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In-depth survey report: evaluation of brake drum service controls at United States Postal Service vehicle maintenance facility, Louisville, Kentucky.
Cooper TC; Sheehy JW; O'Brien DM; McGlothlin JD; Todd WF
Cincinnati, OH: U.S. Department of Health and Human Services, Public Health Service, Centers for Disease Control, National Institute for Occupational Safety and Health, ECTB 152-11b, 1987 Dec; :1-33
A control technology assessment of various methods to control worker exposure to asbestos (1332214) during brake repair was reported for the Vehicle Maintenance Facility at the U.S. Post Office Building (SIC-4311) in Louisville, Kentucky. Body and paint shops were partitioned from the main shop area. Eleven mechanics were employed, working overlapping 8 hour day shifts. All mechanics performed brake service with a total of 28 to 36 brake inspections and replacements each week. Three air handling units provided heated make up air for repair areas. Six below floor vents and four ceiling hoses were exhausted through a centrifugal ceiling fan suspended from the roof. A water wash spray booth was available. Studies were done during 11 separate small vehicle brake repairs or inspections. Dust respirators were worn during operations. A vacuum enclosure brake dust control unit was used which had a single rubber glove and four filters. Used filters were placed in a metal container which was filled with concrete and disposed of with ordinary garbage. The floor was painted once a year and pumice was added to produce a nonskid surface. It was thoroughly cleaned each Saturday. Personal and area air samples were analyzed by NIOSH Method 7400 and electron microscopy. Highest exposure occurred during brake drum removal. Results indicated that effective control of asbestos dust was achieved with the system used; one of 22 samples had a detectable level. Recommendations for better work practices were presented.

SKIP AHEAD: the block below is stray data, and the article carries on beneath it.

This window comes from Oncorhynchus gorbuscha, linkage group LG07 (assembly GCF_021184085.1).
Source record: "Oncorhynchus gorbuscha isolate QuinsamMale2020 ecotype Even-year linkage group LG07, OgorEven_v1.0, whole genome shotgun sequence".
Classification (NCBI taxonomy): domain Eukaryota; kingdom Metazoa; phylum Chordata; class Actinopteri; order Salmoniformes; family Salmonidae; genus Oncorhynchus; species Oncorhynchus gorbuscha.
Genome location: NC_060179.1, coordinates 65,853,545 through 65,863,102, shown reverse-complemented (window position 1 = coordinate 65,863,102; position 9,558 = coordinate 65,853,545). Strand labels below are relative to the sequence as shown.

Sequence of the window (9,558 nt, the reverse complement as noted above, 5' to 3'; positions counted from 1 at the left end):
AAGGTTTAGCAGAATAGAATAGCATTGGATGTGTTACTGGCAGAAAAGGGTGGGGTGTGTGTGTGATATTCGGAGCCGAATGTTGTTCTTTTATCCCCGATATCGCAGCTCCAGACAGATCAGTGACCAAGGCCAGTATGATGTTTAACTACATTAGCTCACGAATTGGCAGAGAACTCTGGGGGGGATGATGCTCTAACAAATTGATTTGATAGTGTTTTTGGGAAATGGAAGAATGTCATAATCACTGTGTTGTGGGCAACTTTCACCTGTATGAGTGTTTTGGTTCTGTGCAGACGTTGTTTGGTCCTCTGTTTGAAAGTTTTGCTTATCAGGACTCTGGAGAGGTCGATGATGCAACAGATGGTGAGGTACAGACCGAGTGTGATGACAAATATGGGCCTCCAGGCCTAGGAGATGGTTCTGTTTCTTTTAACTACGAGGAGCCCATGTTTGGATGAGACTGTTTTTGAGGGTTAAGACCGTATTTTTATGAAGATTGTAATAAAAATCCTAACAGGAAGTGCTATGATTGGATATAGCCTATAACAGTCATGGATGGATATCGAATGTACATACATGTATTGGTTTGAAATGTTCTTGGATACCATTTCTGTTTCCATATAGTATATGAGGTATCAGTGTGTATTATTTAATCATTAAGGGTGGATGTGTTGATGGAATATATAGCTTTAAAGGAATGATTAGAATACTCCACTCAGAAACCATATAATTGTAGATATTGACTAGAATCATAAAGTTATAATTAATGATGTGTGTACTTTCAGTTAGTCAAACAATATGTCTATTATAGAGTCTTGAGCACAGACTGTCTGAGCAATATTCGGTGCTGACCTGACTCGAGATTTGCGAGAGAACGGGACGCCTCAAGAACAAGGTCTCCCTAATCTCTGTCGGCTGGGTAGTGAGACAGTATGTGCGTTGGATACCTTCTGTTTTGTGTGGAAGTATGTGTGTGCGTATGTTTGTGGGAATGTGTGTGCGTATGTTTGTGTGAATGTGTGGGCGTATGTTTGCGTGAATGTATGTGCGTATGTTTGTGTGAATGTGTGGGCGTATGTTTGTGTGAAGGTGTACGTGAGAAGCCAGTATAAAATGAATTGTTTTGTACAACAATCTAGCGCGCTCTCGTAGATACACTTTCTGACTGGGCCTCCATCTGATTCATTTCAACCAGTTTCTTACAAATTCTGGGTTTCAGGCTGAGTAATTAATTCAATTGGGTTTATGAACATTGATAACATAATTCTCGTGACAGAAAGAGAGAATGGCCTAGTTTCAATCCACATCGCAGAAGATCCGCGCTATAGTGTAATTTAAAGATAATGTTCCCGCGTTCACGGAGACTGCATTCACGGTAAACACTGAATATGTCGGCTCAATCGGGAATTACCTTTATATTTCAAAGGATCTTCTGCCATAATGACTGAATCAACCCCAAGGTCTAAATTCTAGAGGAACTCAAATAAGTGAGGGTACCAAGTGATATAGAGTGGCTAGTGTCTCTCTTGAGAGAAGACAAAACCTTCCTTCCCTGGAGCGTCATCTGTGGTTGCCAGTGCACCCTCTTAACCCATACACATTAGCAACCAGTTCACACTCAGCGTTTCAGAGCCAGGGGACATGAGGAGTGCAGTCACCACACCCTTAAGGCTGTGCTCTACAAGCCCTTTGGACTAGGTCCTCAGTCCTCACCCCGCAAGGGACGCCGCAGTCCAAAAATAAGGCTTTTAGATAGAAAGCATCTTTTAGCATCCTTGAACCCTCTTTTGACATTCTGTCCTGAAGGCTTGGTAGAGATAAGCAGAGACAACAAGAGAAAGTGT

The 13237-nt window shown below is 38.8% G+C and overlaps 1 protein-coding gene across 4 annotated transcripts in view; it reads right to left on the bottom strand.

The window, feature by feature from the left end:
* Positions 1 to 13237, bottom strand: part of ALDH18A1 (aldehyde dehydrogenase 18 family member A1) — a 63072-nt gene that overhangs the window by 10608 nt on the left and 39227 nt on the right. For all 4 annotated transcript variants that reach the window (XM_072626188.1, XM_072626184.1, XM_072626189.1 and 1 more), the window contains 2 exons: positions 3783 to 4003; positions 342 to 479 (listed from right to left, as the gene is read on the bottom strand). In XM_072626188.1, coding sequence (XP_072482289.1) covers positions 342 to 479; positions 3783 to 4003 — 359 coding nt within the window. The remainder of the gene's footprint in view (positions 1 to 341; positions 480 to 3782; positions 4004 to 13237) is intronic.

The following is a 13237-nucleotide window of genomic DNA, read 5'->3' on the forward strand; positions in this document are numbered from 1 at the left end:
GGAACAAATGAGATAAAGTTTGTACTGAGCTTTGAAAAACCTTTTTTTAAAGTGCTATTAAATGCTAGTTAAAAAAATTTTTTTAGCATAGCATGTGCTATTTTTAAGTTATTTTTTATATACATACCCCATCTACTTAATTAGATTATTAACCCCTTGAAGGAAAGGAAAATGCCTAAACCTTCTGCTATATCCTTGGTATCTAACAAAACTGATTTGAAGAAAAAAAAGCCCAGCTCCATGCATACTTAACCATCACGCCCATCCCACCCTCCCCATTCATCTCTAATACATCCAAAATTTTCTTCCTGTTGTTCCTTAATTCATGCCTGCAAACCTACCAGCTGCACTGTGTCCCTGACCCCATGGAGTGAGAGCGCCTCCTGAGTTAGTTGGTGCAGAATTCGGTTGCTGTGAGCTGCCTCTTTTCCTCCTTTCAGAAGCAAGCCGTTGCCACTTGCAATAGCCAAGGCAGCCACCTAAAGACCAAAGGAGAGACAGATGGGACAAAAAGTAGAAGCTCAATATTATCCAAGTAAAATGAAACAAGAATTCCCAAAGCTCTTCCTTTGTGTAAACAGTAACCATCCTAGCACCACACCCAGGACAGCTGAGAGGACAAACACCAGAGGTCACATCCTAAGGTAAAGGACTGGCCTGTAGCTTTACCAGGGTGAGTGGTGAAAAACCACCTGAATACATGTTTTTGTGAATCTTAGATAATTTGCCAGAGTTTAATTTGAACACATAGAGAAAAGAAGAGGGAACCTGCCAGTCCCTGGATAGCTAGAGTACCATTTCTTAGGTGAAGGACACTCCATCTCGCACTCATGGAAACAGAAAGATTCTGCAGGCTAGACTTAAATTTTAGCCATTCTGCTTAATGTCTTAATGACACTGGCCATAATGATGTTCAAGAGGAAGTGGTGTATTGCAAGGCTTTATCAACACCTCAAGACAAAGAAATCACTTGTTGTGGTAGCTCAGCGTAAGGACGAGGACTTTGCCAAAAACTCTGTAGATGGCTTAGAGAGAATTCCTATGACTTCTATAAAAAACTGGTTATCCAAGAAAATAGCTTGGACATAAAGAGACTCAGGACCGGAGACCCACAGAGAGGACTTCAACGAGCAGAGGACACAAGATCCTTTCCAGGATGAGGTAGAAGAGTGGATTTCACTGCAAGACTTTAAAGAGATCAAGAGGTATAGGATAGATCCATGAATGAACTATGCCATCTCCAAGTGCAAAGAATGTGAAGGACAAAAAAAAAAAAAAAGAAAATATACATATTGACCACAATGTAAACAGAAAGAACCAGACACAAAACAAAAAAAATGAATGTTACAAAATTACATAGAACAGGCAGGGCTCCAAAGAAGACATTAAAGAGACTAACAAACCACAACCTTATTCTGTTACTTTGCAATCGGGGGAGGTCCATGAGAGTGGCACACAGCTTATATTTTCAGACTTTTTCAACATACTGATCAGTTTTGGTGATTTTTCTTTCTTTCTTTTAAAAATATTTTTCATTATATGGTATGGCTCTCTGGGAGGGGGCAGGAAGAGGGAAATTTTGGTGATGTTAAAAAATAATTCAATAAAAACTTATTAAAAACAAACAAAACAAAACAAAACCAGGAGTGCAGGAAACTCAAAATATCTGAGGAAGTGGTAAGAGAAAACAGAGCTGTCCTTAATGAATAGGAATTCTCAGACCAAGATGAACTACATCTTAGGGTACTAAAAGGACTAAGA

NIOSH-Author; Region-4; NIOSH-Survey; Field-Study; Airborne-dusts; Dust-inhalation; Asbestos-dust; Control-methods; Occupational-exposure; Protective-equipment; Automobile-repair-shops; Fibrous-bodies
Field Studies; Control Technology
NTIS Accession No.
National Institute for Occupational Safety and Health
Page last reviewed: September 2, 2020
Content source: National Institute for Occupational Safety and Health Education and Information Division